Inflation in OECD countries fell to 7.7% in March

Inflation in OECD countries fell to 7.7% in March

The annual inflation rate was 7.7 percent in March in Organization for Economic Co-operation and Development (OECD) countries, down from 8.8 percent in February, the international grouping said on Thursday.

The decline resulted from easing energy prices in OECD countries. Energy inflation in March was 1.3 percent, compared to 11.9 percent in February, according to the announcement reported by Anadolu Agency.

The highest level of annual inflation was 10.7 percent in October 2022, the organization reminded. Annual inflation decreased in March in 34 out of 38 OECD countries.

Japan, Spain, Luxembourg, and Switzerland reported inflation rates of less than four percent, the lowest ever recorded, while Hungary and Turkey reported inflation rates of over 20 percent.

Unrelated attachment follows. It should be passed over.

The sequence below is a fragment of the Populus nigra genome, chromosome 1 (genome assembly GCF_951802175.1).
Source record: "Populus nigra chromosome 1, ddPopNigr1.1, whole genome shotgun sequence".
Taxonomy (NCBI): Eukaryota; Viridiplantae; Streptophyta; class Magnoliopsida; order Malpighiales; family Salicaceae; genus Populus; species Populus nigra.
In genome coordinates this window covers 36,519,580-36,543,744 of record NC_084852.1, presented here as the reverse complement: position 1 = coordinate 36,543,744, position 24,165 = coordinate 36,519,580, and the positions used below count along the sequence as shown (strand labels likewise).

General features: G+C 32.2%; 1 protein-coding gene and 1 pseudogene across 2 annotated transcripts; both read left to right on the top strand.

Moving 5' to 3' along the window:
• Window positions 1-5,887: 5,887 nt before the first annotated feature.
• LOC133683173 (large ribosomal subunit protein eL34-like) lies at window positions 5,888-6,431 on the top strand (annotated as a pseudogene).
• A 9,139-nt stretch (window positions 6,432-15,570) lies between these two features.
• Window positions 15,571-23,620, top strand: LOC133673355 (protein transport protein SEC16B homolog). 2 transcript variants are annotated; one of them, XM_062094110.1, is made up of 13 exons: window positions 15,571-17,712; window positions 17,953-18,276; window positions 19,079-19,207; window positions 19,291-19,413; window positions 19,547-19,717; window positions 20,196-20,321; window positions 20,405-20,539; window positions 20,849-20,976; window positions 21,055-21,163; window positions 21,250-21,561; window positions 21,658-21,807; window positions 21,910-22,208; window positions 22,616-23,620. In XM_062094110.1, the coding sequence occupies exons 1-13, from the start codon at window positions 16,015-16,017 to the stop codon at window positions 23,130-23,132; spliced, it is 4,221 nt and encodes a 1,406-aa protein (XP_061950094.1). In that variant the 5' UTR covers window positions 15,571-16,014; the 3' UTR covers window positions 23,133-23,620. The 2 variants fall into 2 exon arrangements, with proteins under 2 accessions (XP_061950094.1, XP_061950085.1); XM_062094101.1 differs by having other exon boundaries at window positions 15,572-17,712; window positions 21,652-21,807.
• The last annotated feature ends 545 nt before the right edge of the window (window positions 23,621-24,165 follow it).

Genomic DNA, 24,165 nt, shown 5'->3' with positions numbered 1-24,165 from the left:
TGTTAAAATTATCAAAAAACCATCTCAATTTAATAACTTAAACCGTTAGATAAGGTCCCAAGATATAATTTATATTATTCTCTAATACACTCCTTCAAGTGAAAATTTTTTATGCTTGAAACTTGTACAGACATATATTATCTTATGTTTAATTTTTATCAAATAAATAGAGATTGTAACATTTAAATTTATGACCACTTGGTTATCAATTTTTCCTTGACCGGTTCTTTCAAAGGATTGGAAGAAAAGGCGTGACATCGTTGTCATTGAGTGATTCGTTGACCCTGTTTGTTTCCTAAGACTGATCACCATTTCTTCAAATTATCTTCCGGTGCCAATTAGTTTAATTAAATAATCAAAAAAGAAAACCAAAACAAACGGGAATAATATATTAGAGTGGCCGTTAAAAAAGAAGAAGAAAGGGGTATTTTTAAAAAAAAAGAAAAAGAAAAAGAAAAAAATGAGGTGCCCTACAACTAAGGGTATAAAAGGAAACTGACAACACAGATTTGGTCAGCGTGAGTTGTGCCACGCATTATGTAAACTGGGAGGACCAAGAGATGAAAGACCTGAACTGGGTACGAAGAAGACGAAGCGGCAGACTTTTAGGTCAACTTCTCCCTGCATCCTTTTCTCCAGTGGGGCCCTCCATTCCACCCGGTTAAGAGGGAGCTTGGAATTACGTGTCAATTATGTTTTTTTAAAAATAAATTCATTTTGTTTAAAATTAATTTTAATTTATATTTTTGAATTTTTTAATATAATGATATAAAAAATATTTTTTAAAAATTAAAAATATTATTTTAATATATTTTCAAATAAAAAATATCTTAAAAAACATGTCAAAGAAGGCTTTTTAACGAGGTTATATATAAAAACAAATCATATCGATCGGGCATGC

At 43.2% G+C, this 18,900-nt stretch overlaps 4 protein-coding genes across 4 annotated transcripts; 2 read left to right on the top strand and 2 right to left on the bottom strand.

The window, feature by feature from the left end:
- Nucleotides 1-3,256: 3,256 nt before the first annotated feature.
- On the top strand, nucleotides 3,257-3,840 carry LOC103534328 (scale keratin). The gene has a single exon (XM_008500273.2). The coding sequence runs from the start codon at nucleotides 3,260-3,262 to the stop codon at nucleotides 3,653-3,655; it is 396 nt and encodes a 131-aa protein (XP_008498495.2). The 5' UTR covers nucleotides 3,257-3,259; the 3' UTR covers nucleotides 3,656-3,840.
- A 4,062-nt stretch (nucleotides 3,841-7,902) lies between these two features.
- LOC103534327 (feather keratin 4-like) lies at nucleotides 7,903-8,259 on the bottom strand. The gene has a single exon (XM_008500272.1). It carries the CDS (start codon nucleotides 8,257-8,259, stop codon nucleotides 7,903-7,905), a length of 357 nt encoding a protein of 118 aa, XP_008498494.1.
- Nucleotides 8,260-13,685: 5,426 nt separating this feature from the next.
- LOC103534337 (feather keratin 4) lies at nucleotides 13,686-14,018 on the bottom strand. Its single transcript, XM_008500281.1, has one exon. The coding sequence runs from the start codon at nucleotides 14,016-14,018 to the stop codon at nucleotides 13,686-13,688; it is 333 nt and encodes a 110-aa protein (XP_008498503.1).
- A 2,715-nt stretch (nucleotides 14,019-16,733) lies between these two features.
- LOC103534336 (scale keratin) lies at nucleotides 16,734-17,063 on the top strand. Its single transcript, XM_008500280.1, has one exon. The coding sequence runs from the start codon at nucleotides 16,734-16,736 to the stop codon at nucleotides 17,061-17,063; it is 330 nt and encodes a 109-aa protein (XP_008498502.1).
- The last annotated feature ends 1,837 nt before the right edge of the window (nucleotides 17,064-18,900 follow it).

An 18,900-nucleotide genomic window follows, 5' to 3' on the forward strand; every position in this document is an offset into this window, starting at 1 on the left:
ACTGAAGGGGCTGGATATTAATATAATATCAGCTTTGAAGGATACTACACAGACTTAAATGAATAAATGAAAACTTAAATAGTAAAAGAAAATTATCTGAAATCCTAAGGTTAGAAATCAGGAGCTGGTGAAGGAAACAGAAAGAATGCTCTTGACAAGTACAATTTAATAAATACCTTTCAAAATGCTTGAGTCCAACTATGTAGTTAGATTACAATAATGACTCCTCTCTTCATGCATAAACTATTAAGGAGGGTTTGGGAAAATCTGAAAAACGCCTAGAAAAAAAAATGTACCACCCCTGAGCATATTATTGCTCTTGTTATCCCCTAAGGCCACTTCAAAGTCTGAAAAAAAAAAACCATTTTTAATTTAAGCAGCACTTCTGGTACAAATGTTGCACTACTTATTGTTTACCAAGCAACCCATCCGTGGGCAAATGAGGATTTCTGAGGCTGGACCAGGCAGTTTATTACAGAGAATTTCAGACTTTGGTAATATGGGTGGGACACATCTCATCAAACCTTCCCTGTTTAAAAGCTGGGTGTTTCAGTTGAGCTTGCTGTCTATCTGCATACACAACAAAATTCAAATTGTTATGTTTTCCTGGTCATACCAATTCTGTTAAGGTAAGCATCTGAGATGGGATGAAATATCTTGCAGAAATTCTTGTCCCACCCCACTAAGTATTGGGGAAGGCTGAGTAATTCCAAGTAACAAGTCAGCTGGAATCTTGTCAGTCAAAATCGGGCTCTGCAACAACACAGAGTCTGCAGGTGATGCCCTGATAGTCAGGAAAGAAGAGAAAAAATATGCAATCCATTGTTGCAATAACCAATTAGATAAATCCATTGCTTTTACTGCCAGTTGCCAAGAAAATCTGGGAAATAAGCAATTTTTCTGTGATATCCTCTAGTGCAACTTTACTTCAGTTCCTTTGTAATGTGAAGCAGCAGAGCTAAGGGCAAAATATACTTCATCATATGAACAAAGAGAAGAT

On the Group of Seven sides, annual inflation slowed to 5.4 percent in March from 6.4 percent in February.

Annual inflation in the Eurozone fell to 6.9 percent from 8.5 percent, while in the Group of 20, it fell to 6.9 from eight percent in the same period.

Reactions on the securities and crude oil markets

After the US Fed’s latest decision to raise interest rates by 0.25 points, the stock market seemed to dismiss the possibility that Fed Chairman Jerome Powell could have another rate hike up his sleeve. In addition, further declines in crude oil prices indicated growing concerns about a US recession.

Texas WTI crude oil dropped to a low of $68.5 per barrel, raising worries about decreasing economic expansion in big economies.

Powell, however, hinted that an increase in interest rates above five percent could be the last in the current cycle.

The Fed chief indicated that a 25-point rate increase was widely favored this week but commented that the current economic situation might lead to a suspension of further rate hikes when June comes around. Powell also acknowledged that the pace of bank lending has slowed.